Three people sit behind a podium while the person in the middle speaks.
Councilmember and mayoral candidate Julia Marvin, center, speaks as Ward 3 candidate Mark Gormley and Ward 4 candidate Chris Russell listen during the Sept. 20 candidate forum.

Audience responds to speakers, even as several potential leaders fail to attend

Candidate forums can often be dry, quiet affairs, but not in Thornton. A Wednesday event sponsored by the League of Women Voters drew an involved audience to the Thornton City Hall, many of whom applauded and cheered candidate responses.

Topics ranged from the perceived influence of the oil and gas industry, the division between north and south Thornton and the need for more citizen voices.

Current councilmember Julia Marvin, who is running for mayor, and new candidates Roberta Ayala, Mark Gormley, Justin Martinez and Chris Russell answered questions for about two hours.

Each candidate got ample time to share their views, in large part because several other candidates — including the current mayor and a sitting councilmember — didn’t show up for the event. Mayor Jan Kulmann, Councilmember David Acunto, and candidates Angie Bedolla, Eric Garcia and Nicole Matkowsky did not attend the forum.

Who’s on November’s ballot:

Mayor Jan Kulmann is seeking reelection. Councilmember Julia Marvin, who now represents Ward 2, is also running for mayor.  

Eric Garcia and Justin Martinez are seeking the Ward 1 seat.

Roberta Ayala and Angie Bedolla are running for the Ward 2 seat that Marvin is vacating.

Councilmember David Acunto is running for reelection to the Ward 3 post. Mark Gormley is also seeking that seat.  

Ward 4 Councilmember Adam Matkowsky is term-limited. His wife Nicole is running for his seat. Christopher Russell is also seeking the spot.

About 50 people came to city hall for the forum, which was also live-streamed.

A moderator asked several candidates to talk about fracking and other oil and gas activities within Thornton. All who answered said they feel the companies in charge need more municipal oversight, or simply should not be allowed.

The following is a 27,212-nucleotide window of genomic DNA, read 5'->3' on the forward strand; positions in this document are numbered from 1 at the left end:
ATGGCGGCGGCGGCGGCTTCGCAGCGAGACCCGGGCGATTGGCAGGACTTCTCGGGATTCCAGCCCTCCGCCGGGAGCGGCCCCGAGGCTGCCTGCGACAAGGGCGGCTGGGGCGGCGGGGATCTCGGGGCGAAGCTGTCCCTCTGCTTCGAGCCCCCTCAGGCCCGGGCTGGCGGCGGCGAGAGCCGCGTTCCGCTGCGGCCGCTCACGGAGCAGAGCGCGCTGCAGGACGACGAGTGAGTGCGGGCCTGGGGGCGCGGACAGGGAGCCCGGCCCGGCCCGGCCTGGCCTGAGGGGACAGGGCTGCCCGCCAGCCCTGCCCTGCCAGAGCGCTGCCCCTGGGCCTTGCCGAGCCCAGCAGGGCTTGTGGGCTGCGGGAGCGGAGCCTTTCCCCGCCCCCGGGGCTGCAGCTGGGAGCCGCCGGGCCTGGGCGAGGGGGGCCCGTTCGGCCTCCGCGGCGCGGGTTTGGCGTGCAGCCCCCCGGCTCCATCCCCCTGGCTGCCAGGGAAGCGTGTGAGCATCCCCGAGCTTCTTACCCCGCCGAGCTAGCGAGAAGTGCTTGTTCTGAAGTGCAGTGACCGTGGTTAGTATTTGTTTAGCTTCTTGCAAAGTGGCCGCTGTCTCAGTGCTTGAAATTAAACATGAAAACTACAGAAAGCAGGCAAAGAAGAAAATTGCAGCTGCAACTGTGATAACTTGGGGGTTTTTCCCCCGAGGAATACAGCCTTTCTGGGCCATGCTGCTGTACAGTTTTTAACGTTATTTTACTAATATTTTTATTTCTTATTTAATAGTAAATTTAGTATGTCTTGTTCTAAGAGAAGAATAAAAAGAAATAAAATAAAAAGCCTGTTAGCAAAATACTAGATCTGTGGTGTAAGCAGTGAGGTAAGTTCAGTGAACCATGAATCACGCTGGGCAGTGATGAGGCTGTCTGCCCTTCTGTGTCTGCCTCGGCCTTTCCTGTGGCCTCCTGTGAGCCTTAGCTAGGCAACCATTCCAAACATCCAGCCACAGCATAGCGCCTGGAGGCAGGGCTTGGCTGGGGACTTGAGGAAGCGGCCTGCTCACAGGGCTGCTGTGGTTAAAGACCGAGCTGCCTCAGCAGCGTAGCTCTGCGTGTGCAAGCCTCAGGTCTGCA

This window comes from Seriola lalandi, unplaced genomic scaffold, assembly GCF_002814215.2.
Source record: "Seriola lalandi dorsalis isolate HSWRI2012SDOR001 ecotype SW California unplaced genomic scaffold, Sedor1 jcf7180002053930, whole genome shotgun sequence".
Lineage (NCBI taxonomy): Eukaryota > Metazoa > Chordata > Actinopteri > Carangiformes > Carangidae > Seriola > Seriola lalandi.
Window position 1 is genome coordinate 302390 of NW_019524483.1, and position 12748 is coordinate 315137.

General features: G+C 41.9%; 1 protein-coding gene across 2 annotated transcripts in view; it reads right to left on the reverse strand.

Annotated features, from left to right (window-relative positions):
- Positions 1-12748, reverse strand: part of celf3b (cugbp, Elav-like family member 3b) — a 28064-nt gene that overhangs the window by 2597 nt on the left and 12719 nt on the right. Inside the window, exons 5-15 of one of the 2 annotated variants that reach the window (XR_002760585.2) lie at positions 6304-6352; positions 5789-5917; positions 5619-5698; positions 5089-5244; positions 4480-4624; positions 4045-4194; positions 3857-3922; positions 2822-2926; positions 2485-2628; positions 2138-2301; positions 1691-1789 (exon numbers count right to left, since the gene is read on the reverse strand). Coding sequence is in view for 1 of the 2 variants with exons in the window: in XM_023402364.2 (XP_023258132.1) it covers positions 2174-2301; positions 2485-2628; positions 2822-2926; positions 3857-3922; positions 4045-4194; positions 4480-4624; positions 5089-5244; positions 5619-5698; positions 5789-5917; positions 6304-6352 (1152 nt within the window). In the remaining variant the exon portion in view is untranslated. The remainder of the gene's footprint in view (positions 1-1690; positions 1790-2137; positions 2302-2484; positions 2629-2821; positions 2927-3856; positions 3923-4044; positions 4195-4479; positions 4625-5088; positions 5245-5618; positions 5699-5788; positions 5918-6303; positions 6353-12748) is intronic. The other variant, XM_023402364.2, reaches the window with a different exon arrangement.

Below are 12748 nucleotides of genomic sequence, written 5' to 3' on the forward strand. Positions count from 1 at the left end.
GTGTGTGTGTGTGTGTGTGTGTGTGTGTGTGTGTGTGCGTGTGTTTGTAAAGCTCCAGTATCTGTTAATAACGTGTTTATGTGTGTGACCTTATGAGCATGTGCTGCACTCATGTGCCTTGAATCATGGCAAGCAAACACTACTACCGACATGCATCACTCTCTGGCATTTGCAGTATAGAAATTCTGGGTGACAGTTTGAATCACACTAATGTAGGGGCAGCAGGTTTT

“My position is very simple — these wells do not belong near households; they don’t belong in our neighborhoods,” said Martinez. “There is plenty of evidence that suggests they’re dangerous to the health of our community.

“What continues to baffle me about Thornton’s policy and in Colorado is that we make these exceptions for oil and gas. I don’t think that’s right.”

Marvin said Colorado Senate Bill 181, adopted in 2019, triggered changes in Thornton. The bill seeks to give local governments more authority to regulate oil and gas development, and in its wake, she said the city has seen “more oil and gas activity than we’ve had in a long time.”

That included the 2022 city council approval of a 10-well fracking site at E-470 and I-25.

“My belief is we have a responsibility to protect the health and safety of our residents,” she said. “We’re looking at regulations for how close oil and gas activity can be to our residents. I think we need to increase oversight on the industry and make sure … we are holding them accountable and responsible.” 

Ayala said fracking should eventually be eliminated, but meanwhile, it must be done safely. 

“It’s crucial we involve our community in these decisions,” she said. “I’ve been to those meetings and I didn’t feel we were as involved as we should have been.